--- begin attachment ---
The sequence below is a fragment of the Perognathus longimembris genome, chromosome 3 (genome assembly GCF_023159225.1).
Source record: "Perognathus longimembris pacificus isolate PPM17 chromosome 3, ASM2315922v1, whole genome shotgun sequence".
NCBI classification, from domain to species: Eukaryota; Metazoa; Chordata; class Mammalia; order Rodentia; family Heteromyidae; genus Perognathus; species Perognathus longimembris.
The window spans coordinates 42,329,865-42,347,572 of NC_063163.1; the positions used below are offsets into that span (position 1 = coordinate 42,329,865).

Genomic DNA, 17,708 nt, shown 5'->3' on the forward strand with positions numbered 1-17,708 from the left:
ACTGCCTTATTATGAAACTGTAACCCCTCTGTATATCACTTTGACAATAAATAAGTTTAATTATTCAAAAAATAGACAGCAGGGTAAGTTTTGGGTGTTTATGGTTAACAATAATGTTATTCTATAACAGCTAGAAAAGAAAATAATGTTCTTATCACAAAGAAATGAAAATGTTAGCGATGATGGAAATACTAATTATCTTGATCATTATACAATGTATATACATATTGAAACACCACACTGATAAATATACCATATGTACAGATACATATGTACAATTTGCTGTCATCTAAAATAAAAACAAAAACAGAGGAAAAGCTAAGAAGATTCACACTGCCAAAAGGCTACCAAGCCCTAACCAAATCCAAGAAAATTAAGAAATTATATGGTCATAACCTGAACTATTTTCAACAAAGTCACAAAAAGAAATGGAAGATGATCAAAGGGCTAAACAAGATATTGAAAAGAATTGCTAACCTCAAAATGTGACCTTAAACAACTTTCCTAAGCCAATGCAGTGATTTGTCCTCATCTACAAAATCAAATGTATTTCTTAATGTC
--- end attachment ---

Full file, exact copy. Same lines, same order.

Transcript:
The sequence below is a fragment of the Perognathus longimembris genome, chromosome 3 (genome assembly GCF_023159225.1).
Source record: "Perognathus longimembris pacificus isolate PPM17 chromosome 3, ASM2315922v1, whole genome shotgun sequence".
NCBI classification, from domain to species: Eukaryota; Metazoa; Chordata; class Mammalia; order Rodentia; family Heteromyidae; genus Perognathus; species Perognathus longimembris.
The window spans coordinates 42,329,865-42,347,572 of NC_063163.1; the positions used below are offsets into that span (position 1 = coordinate 42,329,865).

Genomic DNA, 17,708 nt, shown 5'->3' on the forward strand with positions numbered 1-17,708 from the left:
ACTGCCTTATTATGAAACTGTAACCCCTCTGTATATCACTTTGACAATAAATAAGTTTAATTATTCAAAAAATAGACAGCAGGGTAAGTTTTGGGTGTTTATGGTTAACAATAATGTTATTCTATAACAGCTAGAAAAGAAAATAATGTTCTTATCACAAAGAAATGAAAATGTTAGCGATGATGGAAATACTAATTATCTTGATCATTATACAATGTATATACATATTGAAACACCACACTGATAAATATACCATATGTACAGATACATATGTACAATTTGCTGTCATCTAAAATAAAAACAAAAACAGAGGAAAAGCTAAGAAGATTCACACTGCCAAAAGGCTACCAAGCCCTAACCAAATCCAAGAAAATTAAGAAATTATATGGTCATAACCTGAACTATTTTCAACAAAGTCACAAAAAGAAATGGAAGATGATCAAAGGGCTAAACAAGATATTGAAAAGAATTGCTAACCTCAAAATGTGACCTTAAACAACTTTCCTAAGCCAATGCAGTGATTTGTCCTCATCTACAAAATCAAATGTATTTCTTAATGTC